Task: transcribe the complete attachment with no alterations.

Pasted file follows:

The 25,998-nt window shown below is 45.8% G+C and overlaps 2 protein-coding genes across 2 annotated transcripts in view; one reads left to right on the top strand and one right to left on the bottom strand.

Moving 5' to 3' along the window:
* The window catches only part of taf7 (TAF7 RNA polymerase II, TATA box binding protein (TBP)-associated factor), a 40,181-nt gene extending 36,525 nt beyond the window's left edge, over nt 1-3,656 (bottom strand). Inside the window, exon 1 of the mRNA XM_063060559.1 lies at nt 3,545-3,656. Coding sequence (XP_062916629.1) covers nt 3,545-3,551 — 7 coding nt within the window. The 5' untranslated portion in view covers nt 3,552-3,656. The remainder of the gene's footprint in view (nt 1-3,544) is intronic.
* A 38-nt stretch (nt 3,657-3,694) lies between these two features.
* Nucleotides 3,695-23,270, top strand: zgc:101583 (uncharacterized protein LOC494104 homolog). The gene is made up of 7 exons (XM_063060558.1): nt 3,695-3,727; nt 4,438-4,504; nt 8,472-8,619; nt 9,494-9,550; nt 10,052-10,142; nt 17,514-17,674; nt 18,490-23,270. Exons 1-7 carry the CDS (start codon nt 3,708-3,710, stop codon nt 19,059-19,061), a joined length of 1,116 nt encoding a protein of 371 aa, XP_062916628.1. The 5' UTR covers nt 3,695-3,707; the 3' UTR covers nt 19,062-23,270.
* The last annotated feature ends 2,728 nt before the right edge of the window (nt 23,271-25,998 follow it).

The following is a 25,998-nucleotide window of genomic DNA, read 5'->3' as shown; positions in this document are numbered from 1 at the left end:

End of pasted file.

The 25,998-nt window shown below is 45.8% G+C and overlaps 2 protein-coding genes across 2 annotated transcripts in view; one reads left to right on the top strand and one right to left on the bottom strand.

Moving 5' to 3' along the window:
* The window catches only part of taf7 (TAF7 RNA polymerase II, TATA box binding protein (TBP)-associated factor), a 40,181-nt gene extending 36,525 nt beyond the window's left edge, over nt 1-3,656 (bottom strand). Inside the window, exon 1 of the mRNA XM_063060559.1 lies at nt 3,545-3,656. Coding sequence (XP_062916629.1) covers nt 3,545-3,551 — 7 coding nt within the window. The 5' untranslated portion in view covers nt 3,552-3,656. The remainder of the gene's footprint in view (nt 1-3,544) is intronic.
* A 38-nt stretch (nt 3,657-3,694) lies between these two features.
* Nucleotides 3,695-23,270, top strand: zgc:101583 (uncharacterized protein LOC494104 homolog). The gene is made up of 7 exons (XM_063060558.1): nt 3,695-3,727; nt 4,438-4,504; nt 8,472-8,619; nt 9,494-9,550; nt 10,052-10,142; nt 17,514-17,674; nt 18,490-23,270. Exons 1-7 carry the CDS (start codon nt 3,708-3,710, stop codon nt 19,059-19,061), a joined length of 1,116 nt encoding a protein of 371 aa, XP_062916628.1. The 5' UTR covers nt 3,695-3,707; the 3' UTR covers nt 19,062-23,270.
* The last annotated feature ends 2,728 nt before the right edge of the window (nt 23,271-25,998 follow it).

The following is a 25,998-nucleotide window of genomic DNA, read 5'->3' as shown; positions in this document are numbered from 1 at the left end: